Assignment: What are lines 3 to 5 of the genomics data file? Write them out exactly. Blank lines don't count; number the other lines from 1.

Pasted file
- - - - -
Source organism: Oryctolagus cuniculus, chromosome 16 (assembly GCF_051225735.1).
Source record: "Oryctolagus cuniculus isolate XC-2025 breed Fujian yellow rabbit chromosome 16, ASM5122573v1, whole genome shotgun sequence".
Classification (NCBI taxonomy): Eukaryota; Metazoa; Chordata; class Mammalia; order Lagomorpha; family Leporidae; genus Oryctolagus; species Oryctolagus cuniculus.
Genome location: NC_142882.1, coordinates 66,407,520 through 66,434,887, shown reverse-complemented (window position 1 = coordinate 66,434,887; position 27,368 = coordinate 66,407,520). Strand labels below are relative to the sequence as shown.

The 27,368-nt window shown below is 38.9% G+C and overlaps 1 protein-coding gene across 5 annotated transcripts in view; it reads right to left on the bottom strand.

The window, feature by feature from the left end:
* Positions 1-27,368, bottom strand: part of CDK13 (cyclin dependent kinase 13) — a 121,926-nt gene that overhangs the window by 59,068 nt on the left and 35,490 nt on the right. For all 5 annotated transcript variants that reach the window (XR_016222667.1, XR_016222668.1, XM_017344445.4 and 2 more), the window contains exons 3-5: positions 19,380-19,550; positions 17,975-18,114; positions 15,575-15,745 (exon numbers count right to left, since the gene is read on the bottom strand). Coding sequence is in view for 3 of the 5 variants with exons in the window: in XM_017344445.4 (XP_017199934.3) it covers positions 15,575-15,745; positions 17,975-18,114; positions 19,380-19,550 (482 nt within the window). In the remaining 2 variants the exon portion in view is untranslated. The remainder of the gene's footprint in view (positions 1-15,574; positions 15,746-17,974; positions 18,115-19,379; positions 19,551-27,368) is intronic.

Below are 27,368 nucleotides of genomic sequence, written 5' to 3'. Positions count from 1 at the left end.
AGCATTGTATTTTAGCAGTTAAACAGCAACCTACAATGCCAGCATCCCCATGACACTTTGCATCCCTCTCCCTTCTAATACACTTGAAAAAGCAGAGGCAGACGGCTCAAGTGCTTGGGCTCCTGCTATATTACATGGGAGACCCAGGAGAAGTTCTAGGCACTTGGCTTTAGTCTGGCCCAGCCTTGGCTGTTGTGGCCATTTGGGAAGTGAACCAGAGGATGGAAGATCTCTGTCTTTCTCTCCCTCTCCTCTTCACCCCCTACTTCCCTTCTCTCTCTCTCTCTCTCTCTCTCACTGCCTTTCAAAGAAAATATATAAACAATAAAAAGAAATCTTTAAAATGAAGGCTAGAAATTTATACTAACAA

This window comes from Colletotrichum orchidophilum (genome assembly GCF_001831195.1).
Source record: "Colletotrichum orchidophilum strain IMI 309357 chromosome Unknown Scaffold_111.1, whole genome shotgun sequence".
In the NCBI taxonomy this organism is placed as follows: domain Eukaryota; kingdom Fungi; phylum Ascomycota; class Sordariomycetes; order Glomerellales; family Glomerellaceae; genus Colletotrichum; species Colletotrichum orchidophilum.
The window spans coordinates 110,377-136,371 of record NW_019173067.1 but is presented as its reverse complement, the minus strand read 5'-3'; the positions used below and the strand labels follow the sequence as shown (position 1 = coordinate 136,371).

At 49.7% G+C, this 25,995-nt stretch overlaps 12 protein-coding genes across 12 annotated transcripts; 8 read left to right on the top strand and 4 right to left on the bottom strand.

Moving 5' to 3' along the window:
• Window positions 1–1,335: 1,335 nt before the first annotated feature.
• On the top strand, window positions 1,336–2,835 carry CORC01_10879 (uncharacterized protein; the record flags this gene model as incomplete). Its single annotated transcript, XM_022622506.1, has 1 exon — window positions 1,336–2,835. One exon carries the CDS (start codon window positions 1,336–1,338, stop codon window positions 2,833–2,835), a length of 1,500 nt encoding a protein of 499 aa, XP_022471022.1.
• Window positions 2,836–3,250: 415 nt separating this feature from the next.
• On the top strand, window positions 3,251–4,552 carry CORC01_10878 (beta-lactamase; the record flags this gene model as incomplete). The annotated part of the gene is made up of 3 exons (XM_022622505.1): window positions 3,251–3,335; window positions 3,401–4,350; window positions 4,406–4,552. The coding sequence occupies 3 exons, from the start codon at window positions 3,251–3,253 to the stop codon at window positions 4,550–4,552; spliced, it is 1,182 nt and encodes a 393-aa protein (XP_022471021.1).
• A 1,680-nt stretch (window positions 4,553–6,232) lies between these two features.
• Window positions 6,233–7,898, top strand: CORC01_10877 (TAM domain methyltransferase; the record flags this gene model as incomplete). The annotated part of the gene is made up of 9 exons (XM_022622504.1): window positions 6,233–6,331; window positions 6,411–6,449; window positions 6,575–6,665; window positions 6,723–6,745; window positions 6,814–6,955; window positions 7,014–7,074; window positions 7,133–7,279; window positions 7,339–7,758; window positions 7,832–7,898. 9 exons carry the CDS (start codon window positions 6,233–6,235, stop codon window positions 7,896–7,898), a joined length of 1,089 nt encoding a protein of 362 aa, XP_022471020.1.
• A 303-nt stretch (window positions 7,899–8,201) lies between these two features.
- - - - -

Classification (NCBI taxonomy): Eukaryota; Metazoa; Chordata; class Mammalia; order Lagomorpha; family Leporidae; genus Oryctolagus; species Oryctolagus cuniculus.
Genome location: NC_142882.1, coordinates 66,407,520 through 66,434,887, shown reverse-complemented (window position 1 = coordinate 66,434,887; position 27,368 = coordinate 66,407,520). Strand labels below are relative to the sequence as shown.

The 27,368-nt window shown below is 38.9% G+C and overlaps 1 protein-coding gene across 5 annotated transcripts in view; it reads right to left on the bottom strand.